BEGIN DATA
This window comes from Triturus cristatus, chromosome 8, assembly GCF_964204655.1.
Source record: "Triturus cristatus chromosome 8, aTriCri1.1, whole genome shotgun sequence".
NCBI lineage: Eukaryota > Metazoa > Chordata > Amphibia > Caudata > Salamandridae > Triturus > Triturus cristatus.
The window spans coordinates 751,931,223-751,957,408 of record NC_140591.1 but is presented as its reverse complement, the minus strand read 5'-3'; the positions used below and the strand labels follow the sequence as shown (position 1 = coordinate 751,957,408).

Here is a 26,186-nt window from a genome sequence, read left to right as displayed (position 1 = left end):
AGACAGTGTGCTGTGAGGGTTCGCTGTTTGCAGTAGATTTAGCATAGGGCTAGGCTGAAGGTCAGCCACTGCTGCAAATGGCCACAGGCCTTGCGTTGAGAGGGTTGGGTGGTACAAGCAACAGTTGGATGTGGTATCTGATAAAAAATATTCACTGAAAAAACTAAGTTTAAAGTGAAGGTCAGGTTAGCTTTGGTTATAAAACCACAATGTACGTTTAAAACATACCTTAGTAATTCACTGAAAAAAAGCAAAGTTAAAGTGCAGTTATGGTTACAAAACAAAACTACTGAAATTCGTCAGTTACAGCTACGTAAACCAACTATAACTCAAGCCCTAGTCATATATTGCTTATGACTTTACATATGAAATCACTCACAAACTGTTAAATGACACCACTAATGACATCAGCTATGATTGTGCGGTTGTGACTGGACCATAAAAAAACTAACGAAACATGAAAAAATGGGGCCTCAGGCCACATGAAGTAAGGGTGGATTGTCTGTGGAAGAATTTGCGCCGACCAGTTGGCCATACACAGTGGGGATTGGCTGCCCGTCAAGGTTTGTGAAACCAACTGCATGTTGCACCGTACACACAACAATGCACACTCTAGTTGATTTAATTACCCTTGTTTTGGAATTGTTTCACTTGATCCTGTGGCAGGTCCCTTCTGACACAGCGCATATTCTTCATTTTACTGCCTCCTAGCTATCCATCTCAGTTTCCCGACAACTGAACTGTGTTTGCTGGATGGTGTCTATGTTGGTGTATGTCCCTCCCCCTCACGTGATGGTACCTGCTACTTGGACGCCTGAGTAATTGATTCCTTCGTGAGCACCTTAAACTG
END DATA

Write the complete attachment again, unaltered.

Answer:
This window comes from Triturus cristatus, chromosome 8, assembly GCF_964204655.1.
Source record: "Triturus cristatus chromosome 8, aTriCri1.1, whole genome shotgun sequence".
NCBI lineage: Eukaryota > Metazoa > Chordata > Amphibia > Caudata > Salamandridae > Triturus > Triturus cristatus.
The window spans coordinates 751,931,223-751,957,408 of record NC_140591.1 but is presented as its reverse complement, the minus strand read 5'-3'; the positions used below and the strand labels follow the sequence as shown (position 1 = coordinate 751,957,408).

Here is a 26,186-nt window from a genome sequence, read left to right as displayed (position 1 = left end):
AGACAGTGTGCTGTGAGGGTTCGCTGTTTGCAGTAGATTTAGCATAGGGCTAGGCTGAAGGTCAGCCACTGCTGCAAATGGCCACAGGCCTTGCGTTGAGAGGGTTGGGTGGTACAAGCAACAGTTGGATGTGGTATCTGATAAAAAATATTCACTGAAAAAACTAAGTTTAAAGTGAAGGTCAGGTTAGCTTTGGTTATAAAACCACAATGTACGTTTAAAACATACCTTAGTAATTCACTGAAAAAAAGCAAAGTTAAAGTGCAGTTATGGTTACAAAACAAAACTACTGAAATTCGTCAGTTACAGCTACGTAAACCAACTATAACTCAAGCCCTAGTCATATATTGCTTATGACTTTACATATGAAATCACTCACAAACTGTTAAATGACACCACTAATGACATCAGCTATGATTGTGCGGTTGTGACTGGACCATAAAAAAACTAACGAAACATGAAAAAATGGGGCCTCAGGCCACATGAAGTAAGGGTGGATTGTCTGTGGAAGAATTTGCGCCGACCAGTTGGCCATACACAGTGGGGATTGGCTGCCCGTCAAGGTTTGTGAAACCAACTGCATGTTGCACCGTACACACAACAATGCACACTCTAGTTGATTTAATTACCCTTGTTTTGGAATTGTTTCACTTGATCCTGTGGCAGGTCCCTTCTGACACAGCGCATATTCTTCATTTTACTGCCTCCTAGCTATCCATCTCAGTTTCCCGACAACTGAACTGTGTTTGCTGGATGGTGTCTATGTTGGTGTATGTCCCTCCCCCTCACGTGATGGTACCTGCTACTTGGACGCCTGAGTAATTGATTCCTTCGTGAGCACCTTAAACTG